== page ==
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SHOK PARIS Steel And Starlight – The Auburn Sessions

By Alex Yarborough, Orlando Contributor
Friday, July 24, 2015 @ 6:48 PM


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SHOK PARIS
Steel And Starlight – The Auburn Sessions

2015 Auburn Records




In 1987, I was 16 years old. I had just gotten my driver’s license and had the freedom to do what I wanted. This meant going to the mall, and hanging out. At the time, I didn’t have much money. No real job just yet. I used what little money I had to buy music. You had to be pretty cool for me to spend my limited funds on your album. I read Circus, RIP and Hit Parader for tips on which bands were hot, but tape trading and word of mouth were still the best ways to find out about music. Of course, there was no internet yet either.

Around that time, a landmark heavy metal album was released. I first found the album searching through the racks at the Record Bar in my local mall. I was drawn to the cover art and the band name. Let’s face it– SHOK PARIS is a cool name. It creates visions of power and a sort of European style. The cover draws you in, with the beautiful girl cradling the Eiffel tower-shaped guitar. A quick glance at the song titles: “Go Down Fighting”, “Steel & Starlight”, “Rocked Outta Love”…how could I go wrong? Yes, this album is going home with me! I knew absolutely nothing about the band, but I gave them a shot. To be honest, I bought a lot of albums that way, based on the album cover, song titles, band photo, etc. Sometimes the results were less than overwhelming. Sometimes, I was right on the money. SHOK PARIS was one of the bands that I was right to trust my instincts on. I was instantly hooked on the brilliant guitar work and catchy songs. Vic Hix’s voice was strong and unique. I loved the album and listened to it constantly. The ‘stars’ seemed to line up for SHOK PARIS for this album. Or so I thought…

Steel And Starlight was originally released by I.R.S. Records in 1987. The label was more suited to working with alternative and pop acts like R.E.M., THE GO-GOS and THE STRANGLERS than American heavy metal bands. Thus, they may have felt the urge to make changes to SHOK PARIS’ songs. Imagine working hard on your major label debut, only to find out after the album was released that numerous changes had been made to your songs; intros were removed, new parts were added. As it turns out, in 1987, I.R.S. took creative control of the album after SHOK PARIS delivered it to them. Unfortunately, this happened to a lot of bands. I can only imagine the disappointment SHOK PARIS felt when I.R.S. remixed the songs, rearranged the track order and even cut tracks altogether. Auburn Records were label partners with I.R.S. for Steel And Starlight’s original release, but I.R.S. had final say in the release.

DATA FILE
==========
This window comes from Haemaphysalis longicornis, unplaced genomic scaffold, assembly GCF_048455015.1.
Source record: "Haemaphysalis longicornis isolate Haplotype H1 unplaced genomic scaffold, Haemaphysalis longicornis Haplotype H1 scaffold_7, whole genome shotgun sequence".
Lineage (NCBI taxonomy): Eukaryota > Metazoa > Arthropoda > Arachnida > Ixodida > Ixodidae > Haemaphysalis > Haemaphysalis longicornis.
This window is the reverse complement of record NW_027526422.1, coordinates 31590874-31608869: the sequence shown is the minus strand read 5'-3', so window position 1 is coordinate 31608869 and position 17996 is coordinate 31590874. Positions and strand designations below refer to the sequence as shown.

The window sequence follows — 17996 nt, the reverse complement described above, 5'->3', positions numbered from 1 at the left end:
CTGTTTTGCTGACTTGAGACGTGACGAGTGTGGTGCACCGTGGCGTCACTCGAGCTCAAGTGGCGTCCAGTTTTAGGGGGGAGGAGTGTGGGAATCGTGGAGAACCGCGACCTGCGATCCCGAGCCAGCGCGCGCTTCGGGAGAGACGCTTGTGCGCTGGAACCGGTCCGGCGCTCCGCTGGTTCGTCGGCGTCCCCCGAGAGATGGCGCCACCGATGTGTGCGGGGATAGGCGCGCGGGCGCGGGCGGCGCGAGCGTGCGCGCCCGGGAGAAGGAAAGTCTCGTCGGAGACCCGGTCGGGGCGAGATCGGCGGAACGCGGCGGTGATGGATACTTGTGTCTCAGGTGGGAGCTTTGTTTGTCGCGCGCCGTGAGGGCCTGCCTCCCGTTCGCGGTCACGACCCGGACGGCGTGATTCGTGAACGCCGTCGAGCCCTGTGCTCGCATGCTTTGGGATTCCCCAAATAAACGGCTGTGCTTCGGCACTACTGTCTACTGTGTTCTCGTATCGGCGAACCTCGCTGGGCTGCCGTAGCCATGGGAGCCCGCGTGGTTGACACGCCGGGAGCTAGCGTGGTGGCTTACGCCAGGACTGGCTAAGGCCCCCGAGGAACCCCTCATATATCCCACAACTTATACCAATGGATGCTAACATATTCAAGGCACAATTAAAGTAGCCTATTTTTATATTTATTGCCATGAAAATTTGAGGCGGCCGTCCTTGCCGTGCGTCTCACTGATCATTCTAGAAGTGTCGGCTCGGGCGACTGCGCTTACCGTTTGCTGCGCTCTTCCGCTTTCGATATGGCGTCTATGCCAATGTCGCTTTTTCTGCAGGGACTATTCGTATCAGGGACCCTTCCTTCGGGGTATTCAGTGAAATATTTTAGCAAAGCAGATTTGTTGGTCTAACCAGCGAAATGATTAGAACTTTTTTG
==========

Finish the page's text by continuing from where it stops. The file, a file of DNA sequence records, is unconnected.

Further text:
Finally, the world has been set right 28 years later by the band and Bill Peters of Auburn Records. Steel And Starlight – The Auburn Sessions features the original Auburn mix of the album. In fact, there is nothing here that was on the original I.R.S. release. The guitars are a little more ‘in your face’. Overall, the songs have been tweaked and have more punch. The originally intended track order is here as well. Instead of opening with “Go Down Fighting”, now “Exhibit A” is the first track. (“Go Down Fighting” was originally supposed to be the last song, as it is here). The piano intro to “Exhibit A” has been restored as well. The track “The Minutemen” has been properly returned to the track listing as well. The song recounts the Battle of Bunker Hill at the beginning of the Revolutionary War. In 1987, the song was cut because Miles Copeland (head of I.R.S. Records) found the lyrics objectionable to his British ears! “Fallin’ For You” was written as a replacement for “The Minutemen” on the original release. Here, it is assigned a bonus track status at the end of the album, along with original CD-only bonus track “Streets Of Pleasure”. Also included are four very good bonus tracks; it is surprising that these didn’t end up on the follow-up album Concrete Killers in 1989.

The original cover artwork has been restored in all its glory. The CD layout is extensive and features rare photos, lyrics for all the songs, and liner notes by Mark Gromen of Brave Words & Bloody Knuckles.

Even fans that have the original release need to own this CD, you will hear the songs in an entirely new light, I assure you. If you don’t know this band, especially this album, you owe it to yourself to hear it. Steel And Starlight is a true gem of ‘80s metal, a classic in every sense of the word. This new release gives it the proper status it is most certainly overdue.

5.0 Out Of 5.0

Pick up your copy of Steel And Starlight - The Auburn Sessions in the KNAC.COM More Store right HERE.


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